Brigitte Fontaine
Comme à La Radio
Superior Viaduct
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1Comme A La Radio 8:03
2Tanka II 2:03
3Le Brouillard 3:25
4J'ai 26 Ans 3:04
5L'Ete L'Ete 3:57
6Encore 1:35
7Leo 3:52
8Les Petits Chevaux 0:43
9Tanka I 1:46
10Lettre A Monsieur Le Chef De Garde De La Tour Carol 6:09
11Le Goudron 4:10
12Le Noir C'Est Mieux Choisi 5:02

Featuring Areski Belkacem and Art Ensemble of Chicago, Comme à la Radio is the sophomore album in Brigitte Fontaine’s prolific career. While her debut, Brigitte Fontaine Est...Folle, is a unique take on French chanson, here the Art Ensemble provides the perfect setting for Fontaine’s exploration of free-verse poetry. Often arrhythmic and spoken, her vocals command the same spontaneity and grace that her collaborators applied to their instruments.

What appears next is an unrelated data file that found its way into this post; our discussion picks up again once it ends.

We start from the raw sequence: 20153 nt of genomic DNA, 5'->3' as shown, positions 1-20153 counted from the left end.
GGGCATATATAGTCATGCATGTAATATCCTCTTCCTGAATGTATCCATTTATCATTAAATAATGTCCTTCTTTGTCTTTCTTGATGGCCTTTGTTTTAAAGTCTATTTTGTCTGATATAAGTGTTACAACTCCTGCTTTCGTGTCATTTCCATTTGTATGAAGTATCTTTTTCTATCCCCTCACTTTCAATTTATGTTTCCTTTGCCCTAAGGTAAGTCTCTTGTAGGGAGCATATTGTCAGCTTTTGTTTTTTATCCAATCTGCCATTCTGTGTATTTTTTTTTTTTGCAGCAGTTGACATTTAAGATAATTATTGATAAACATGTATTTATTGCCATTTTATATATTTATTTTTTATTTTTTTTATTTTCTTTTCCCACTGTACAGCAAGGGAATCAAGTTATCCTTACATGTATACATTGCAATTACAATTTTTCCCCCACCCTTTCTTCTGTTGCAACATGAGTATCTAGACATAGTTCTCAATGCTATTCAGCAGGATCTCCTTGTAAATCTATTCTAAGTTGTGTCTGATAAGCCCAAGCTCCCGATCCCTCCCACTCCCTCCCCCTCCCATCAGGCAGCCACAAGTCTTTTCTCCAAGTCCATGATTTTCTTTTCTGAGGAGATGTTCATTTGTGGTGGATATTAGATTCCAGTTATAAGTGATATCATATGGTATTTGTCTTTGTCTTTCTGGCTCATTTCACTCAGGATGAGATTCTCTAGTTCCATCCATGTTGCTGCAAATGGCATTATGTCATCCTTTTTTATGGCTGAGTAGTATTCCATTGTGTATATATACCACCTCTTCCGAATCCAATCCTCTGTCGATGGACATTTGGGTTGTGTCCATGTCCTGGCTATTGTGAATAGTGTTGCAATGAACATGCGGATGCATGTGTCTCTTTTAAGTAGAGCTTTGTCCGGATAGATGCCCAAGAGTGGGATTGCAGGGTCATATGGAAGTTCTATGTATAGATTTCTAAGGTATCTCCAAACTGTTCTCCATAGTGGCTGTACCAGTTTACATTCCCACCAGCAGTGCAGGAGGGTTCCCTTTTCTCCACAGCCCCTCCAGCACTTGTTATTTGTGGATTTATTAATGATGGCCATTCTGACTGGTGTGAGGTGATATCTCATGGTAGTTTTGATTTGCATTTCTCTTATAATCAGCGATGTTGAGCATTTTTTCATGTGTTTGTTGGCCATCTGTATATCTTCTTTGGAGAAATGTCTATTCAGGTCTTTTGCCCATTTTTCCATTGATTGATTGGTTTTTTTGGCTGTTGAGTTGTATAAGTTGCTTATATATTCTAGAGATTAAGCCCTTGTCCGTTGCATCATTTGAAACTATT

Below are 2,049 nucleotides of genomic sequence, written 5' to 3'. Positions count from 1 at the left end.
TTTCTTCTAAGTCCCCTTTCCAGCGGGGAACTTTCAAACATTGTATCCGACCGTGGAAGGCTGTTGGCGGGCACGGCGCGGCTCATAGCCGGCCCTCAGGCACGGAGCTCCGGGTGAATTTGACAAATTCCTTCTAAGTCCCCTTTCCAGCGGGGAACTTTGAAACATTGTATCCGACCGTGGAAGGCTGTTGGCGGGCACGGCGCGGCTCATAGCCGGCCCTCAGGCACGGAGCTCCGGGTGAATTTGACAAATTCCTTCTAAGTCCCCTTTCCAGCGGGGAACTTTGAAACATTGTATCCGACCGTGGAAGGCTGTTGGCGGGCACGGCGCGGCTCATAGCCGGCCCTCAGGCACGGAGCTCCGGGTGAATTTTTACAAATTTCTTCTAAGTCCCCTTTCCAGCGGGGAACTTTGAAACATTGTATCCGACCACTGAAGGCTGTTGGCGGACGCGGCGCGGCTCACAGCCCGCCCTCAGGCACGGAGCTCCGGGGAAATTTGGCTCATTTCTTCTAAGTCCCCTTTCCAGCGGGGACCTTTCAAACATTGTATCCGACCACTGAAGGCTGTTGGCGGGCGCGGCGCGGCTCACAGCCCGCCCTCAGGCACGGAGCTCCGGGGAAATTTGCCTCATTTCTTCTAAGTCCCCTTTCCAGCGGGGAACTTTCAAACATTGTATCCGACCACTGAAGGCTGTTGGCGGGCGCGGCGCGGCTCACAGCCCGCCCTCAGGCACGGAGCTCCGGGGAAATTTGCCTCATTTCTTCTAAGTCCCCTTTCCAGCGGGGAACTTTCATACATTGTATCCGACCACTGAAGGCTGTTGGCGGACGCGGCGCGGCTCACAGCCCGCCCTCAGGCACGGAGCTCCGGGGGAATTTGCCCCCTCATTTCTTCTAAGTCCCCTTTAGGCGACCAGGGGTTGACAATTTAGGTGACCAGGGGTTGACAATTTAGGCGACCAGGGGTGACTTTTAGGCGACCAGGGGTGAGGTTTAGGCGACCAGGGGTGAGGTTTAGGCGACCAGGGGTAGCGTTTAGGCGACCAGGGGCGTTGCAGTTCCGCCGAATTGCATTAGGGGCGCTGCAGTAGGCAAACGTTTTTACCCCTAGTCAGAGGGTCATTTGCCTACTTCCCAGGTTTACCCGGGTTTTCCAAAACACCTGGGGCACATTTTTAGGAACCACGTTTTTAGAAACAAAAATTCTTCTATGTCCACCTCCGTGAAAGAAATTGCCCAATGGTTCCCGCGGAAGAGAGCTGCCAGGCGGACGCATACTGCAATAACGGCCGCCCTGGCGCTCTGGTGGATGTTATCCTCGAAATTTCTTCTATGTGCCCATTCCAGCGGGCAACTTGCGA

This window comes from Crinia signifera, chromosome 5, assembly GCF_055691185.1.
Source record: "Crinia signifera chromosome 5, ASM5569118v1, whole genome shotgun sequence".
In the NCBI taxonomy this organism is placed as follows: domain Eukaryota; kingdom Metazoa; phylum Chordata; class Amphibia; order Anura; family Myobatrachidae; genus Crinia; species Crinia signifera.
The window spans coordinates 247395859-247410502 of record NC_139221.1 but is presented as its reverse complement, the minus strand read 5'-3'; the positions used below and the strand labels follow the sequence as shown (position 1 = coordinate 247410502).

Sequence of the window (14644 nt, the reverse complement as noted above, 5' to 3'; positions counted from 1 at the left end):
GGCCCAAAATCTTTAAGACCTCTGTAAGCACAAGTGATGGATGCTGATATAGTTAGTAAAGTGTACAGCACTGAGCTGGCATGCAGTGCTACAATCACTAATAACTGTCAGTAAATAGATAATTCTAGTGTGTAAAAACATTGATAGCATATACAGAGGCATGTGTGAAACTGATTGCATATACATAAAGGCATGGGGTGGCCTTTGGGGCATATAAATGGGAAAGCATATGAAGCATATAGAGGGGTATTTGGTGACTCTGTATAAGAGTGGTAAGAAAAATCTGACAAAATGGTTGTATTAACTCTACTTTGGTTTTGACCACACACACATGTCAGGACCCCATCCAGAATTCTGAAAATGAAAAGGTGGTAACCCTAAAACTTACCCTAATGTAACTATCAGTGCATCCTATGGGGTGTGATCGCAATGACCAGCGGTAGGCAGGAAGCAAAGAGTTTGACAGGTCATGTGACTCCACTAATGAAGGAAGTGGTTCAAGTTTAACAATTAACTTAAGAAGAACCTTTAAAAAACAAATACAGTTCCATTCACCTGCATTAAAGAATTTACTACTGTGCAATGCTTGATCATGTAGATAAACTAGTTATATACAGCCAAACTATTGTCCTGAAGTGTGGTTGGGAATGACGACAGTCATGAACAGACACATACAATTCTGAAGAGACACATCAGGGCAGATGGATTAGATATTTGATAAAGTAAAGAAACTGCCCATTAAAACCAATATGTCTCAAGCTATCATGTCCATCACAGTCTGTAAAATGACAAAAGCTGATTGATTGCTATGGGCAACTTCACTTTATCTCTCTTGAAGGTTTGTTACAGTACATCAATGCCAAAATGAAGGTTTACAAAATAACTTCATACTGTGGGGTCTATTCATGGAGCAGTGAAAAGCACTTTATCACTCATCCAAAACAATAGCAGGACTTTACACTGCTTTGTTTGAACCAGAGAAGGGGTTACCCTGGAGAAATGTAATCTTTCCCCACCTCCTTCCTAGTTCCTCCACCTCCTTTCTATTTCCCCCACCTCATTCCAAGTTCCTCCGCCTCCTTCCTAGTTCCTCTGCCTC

The album’s eight-minute title track sets the tone: a sparse bass line keeps time as Fontaine dances around stabs of flute and trumpet. On “Tanka II,” named for a form of concise Japanese poetry, Areski (who provides percussion throughout) plays hand-drums atop flurries of bass as Fontaine coos and whispers pensively, gradually uttering controversial phrases. “L’Été L’Été” centers around a repeated motif with individual lines of high-pitched melody on a bed of muted horns. Each track is its own world, with Fontaine’s incredible range, both in style and substance, acting as the glue between the immense talent involved. The overall effect is chilling, and it is no surprise that Comme à la Radio is often cited as Fontaine’s best known work.